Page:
Autoregressive–moving-average (ARMA) models were suggested in 1951 by Peter Whittle in his PhD thesis. Do you think he played with data and then came up with his model? No, he was guided by theory. The same model may describe visually very different data sets, and visualization rarely leads to model formulation.
Recall that the main idea behind autoregressive processes is to regress the variable on its own past values. In case of moving averages, we form linear combinations of elements of white noise. Combining the two ideas, we obtain the definition of the autoregressive–moving-average process:
It is denoted ARMA(p,q), where p is the number of included past values and q is the number of included past errors (AKA shocks to the system). We should expect a couple of facts to hold for this process.
If its characteristic polynomial has roots outside the unit circle, the process is stable and should be stationary.
A stable process can be represented as an infinite moving average. Such a representation is in fact used to analyze its properties.
The quantity can be called an instantaneous effect of on . This effect accumulates over time (the value at is influenced by the value at , which, in turn, is influenced by the value at and so on). Therefore the long-run interpretation of the coefficients is complicated. Comparison of Figures 1 and 2 illustrates this point.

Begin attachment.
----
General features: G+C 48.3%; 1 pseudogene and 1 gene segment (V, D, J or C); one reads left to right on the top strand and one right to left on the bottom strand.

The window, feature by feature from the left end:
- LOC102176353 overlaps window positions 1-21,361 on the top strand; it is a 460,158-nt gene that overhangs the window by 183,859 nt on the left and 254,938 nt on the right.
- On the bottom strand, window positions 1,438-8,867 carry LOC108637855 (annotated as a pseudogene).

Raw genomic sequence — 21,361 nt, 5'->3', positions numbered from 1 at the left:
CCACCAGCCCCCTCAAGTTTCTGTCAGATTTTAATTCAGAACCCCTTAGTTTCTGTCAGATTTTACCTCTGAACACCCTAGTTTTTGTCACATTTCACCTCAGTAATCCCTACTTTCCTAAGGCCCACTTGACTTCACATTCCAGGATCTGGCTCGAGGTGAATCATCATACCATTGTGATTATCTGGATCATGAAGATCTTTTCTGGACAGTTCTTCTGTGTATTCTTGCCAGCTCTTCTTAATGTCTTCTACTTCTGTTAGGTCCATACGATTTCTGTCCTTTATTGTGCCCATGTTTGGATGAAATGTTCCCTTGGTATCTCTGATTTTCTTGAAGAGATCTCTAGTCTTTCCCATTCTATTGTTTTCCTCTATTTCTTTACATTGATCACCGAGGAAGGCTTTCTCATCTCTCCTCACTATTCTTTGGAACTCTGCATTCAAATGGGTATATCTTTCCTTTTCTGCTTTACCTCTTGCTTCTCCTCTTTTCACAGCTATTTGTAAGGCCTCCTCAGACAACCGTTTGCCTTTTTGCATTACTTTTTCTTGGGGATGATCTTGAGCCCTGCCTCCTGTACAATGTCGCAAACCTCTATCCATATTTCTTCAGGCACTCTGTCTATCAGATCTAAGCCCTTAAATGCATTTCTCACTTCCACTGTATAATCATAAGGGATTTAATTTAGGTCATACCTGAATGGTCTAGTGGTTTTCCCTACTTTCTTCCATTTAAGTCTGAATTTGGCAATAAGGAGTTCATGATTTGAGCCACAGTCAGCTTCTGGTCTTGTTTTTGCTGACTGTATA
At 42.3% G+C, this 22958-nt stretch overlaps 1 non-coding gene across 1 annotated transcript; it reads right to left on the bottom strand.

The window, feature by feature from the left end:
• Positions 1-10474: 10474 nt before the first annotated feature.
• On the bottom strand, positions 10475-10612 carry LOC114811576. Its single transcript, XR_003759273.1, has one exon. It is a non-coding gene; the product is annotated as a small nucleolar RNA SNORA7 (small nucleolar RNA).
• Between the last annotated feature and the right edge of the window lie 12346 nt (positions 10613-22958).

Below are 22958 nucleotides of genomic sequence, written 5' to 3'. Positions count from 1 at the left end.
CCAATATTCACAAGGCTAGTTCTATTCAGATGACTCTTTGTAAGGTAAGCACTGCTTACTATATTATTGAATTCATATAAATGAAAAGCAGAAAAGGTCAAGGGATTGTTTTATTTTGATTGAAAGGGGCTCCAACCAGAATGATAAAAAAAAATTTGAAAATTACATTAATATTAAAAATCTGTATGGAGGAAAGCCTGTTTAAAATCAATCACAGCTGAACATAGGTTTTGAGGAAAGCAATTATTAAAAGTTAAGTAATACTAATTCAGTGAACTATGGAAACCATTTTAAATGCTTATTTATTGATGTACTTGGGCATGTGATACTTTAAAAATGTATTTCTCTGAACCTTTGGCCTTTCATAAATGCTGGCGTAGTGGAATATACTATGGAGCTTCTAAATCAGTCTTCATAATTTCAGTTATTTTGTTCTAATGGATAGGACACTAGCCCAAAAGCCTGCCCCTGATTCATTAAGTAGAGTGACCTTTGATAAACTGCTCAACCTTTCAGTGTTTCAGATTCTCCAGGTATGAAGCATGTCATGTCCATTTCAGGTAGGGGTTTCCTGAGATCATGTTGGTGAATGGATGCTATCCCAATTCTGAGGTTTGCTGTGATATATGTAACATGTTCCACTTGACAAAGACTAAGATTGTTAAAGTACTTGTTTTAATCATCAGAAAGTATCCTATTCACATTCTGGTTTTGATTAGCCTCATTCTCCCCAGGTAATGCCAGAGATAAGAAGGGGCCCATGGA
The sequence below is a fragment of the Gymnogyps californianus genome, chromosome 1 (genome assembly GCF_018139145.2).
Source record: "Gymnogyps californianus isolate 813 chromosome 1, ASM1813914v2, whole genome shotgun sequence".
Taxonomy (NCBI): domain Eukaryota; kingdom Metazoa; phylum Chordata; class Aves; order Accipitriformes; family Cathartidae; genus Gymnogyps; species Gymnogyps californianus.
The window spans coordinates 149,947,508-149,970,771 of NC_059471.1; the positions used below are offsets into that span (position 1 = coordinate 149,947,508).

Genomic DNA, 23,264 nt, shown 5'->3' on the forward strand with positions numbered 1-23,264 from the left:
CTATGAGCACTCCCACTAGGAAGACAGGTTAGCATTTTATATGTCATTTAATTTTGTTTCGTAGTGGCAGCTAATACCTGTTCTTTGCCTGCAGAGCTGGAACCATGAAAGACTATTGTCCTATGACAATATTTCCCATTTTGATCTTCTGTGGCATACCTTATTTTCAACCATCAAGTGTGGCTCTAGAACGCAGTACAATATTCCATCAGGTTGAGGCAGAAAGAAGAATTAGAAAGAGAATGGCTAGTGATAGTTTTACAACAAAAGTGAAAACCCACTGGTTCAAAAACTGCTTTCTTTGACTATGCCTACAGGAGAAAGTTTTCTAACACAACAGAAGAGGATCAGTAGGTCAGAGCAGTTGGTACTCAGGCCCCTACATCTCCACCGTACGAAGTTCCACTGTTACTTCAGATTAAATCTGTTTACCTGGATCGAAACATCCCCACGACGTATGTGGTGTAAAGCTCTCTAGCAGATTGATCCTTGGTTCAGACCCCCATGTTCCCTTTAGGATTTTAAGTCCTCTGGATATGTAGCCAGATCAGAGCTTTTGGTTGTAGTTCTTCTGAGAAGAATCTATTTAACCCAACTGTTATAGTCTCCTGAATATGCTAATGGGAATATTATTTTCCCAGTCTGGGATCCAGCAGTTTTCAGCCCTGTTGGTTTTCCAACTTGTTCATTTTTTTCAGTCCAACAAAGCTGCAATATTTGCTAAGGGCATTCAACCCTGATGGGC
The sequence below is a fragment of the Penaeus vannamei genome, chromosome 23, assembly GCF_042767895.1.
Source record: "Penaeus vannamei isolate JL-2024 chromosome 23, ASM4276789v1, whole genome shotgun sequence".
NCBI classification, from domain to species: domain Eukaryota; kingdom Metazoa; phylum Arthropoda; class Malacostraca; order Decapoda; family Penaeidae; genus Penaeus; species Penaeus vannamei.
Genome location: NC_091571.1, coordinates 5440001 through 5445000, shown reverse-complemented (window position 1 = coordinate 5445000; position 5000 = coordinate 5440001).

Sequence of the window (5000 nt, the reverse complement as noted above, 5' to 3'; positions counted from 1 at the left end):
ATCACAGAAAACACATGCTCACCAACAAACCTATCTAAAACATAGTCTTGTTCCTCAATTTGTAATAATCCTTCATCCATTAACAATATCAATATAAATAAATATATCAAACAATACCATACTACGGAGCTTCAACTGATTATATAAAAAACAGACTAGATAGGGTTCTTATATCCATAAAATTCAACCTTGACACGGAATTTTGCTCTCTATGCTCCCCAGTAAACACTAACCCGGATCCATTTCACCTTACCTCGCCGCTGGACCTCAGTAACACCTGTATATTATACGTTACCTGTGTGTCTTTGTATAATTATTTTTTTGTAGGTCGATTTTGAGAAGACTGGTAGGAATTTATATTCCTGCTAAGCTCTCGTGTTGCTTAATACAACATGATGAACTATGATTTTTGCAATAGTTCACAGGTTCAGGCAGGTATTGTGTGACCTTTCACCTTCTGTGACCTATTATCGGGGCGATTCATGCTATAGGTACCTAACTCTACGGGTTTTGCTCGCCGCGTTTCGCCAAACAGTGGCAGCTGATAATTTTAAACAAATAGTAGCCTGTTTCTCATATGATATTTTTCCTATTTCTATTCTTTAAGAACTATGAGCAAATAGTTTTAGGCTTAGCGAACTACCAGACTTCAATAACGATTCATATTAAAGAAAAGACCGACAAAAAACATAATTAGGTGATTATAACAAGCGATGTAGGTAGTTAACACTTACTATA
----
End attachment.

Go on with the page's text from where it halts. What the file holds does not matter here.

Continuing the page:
Exercise. For the model find the mean (just modify this argument).
Question. Why in (1) the current error has coefficient 1? Choose the answer you like:
1) We never used the current error with a nontrivial coefficient.
2) It is logical to assume that past shocks may have an aftereffect (measured by thetas) on the current different from 1 but the effect of the current shock should be 1.
3) Mathematically, the case when instead of we have with some nonzero can be reduced to the case when the current error has coefficient 1. Just introduce a new white noise and rewrite the model using it.